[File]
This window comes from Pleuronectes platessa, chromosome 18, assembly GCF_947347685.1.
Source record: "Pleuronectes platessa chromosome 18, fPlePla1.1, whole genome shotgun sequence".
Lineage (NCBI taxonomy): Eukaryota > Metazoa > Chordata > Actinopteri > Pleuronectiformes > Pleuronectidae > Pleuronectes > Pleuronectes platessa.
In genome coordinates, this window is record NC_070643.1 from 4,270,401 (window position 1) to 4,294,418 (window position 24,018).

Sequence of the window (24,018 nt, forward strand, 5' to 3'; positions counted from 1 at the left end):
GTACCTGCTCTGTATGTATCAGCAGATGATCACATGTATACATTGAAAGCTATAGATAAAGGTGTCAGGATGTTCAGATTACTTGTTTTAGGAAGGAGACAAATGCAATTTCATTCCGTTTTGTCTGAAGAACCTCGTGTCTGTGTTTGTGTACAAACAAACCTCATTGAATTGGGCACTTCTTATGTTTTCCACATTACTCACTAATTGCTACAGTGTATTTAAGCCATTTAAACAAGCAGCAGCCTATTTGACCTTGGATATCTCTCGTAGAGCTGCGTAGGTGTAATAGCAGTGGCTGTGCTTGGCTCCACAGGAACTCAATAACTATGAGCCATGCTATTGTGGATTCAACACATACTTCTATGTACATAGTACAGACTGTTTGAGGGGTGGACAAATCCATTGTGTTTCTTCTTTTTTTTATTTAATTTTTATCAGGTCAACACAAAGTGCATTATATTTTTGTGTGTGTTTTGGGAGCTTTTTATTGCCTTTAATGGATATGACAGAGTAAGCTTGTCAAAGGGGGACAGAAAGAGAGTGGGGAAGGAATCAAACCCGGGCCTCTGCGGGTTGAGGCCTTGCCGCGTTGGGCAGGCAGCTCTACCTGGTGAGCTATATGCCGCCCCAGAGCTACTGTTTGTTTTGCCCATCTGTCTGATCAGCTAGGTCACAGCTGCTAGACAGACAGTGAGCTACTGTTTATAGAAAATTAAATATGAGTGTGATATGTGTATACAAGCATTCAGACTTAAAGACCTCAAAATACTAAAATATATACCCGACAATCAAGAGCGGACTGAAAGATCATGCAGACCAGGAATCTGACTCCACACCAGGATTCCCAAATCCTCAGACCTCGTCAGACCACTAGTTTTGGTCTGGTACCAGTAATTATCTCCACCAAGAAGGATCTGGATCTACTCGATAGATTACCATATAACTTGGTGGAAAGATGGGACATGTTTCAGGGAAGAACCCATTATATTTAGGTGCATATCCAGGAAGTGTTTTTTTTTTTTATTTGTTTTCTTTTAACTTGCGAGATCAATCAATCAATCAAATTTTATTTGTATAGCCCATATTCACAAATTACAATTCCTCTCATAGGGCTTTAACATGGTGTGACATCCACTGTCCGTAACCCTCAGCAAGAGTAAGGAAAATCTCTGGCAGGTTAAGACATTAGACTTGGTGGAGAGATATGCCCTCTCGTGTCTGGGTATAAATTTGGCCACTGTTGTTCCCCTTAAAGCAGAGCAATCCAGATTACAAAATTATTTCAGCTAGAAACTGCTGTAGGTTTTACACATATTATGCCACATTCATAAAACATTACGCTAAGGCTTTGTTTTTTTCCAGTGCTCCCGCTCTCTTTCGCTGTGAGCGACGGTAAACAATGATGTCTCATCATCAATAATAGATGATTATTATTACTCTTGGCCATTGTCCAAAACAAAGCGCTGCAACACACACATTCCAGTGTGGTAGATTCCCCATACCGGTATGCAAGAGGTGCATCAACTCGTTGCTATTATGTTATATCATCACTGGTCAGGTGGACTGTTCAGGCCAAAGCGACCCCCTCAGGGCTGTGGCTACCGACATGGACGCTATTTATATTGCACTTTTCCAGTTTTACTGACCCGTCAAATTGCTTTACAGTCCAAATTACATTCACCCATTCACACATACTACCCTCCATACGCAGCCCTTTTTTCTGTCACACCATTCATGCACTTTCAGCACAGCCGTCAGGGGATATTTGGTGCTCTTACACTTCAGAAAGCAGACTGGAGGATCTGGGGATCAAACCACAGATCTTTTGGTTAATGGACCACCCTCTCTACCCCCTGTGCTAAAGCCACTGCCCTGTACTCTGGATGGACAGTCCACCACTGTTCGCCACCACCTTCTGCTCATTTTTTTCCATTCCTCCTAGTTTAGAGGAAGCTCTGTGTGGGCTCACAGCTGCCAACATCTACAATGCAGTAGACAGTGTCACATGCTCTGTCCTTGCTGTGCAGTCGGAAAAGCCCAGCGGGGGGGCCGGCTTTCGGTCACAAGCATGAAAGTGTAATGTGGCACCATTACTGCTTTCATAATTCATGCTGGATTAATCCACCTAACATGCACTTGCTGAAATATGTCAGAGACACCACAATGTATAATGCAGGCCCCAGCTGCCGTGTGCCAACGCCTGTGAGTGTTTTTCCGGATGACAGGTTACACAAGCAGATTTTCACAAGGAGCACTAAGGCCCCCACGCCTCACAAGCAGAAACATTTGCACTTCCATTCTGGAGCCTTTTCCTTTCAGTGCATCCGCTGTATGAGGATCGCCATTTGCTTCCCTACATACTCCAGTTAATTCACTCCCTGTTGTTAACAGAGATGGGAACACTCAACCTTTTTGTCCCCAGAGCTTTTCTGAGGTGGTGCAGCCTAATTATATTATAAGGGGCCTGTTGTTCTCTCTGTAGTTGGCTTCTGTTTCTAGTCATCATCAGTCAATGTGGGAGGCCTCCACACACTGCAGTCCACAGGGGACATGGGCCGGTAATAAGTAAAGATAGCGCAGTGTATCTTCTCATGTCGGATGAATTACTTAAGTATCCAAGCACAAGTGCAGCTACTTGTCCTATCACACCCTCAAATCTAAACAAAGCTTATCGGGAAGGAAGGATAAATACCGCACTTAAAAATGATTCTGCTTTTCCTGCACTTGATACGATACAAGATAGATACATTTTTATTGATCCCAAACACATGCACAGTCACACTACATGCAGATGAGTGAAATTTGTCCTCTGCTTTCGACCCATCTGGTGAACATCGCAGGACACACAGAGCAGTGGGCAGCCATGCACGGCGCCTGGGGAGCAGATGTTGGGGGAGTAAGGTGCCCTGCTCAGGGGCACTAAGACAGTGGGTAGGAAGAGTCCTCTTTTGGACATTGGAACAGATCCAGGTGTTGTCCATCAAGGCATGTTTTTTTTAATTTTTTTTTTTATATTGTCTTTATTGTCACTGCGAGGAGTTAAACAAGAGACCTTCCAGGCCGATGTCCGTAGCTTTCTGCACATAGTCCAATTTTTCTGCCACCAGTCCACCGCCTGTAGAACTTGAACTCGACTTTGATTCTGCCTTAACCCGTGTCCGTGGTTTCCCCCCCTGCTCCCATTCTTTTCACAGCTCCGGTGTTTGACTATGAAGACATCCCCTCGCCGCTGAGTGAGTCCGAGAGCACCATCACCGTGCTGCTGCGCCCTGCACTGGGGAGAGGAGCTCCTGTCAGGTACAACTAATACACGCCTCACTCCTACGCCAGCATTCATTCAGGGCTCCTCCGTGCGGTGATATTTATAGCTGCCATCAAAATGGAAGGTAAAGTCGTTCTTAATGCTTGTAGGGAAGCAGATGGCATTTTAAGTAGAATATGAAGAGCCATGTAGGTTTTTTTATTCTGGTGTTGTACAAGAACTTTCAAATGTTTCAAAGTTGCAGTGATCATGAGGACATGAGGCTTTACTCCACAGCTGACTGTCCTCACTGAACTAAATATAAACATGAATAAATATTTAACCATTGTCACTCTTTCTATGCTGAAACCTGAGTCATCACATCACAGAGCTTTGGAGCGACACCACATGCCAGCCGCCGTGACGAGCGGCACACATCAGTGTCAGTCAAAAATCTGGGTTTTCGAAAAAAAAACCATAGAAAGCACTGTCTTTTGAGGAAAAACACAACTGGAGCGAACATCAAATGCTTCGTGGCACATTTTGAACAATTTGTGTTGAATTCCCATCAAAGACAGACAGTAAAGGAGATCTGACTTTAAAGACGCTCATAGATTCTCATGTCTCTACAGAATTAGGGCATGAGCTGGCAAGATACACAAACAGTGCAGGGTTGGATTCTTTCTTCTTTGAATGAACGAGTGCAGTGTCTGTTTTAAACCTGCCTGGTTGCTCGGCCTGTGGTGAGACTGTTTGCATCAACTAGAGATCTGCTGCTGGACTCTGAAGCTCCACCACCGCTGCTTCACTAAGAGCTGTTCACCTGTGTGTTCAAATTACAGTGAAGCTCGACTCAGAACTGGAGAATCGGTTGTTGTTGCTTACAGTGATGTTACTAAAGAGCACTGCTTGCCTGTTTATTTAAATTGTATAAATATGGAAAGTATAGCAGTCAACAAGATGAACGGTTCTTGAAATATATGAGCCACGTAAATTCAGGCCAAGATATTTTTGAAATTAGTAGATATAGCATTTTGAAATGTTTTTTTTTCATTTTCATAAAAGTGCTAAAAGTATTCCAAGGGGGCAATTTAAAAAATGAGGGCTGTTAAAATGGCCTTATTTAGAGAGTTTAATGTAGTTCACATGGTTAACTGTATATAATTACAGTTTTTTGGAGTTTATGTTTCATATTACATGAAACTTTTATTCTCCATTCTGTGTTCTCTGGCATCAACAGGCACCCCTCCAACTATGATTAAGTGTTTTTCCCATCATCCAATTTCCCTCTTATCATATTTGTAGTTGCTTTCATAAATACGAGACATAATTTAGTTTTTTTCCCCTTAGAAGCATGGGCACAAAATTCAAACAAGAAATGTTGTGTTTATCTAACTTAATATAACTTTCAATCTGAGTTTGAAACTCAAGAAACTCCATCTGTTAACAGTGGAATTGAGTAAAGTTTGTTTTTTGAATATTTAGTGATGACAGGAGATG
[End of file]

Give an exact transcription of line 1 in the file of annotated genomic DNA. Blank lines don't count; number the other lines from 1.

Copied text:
This window comes from Pleuronectes platessa, chromosome 18, assembly GCF_947347685.1.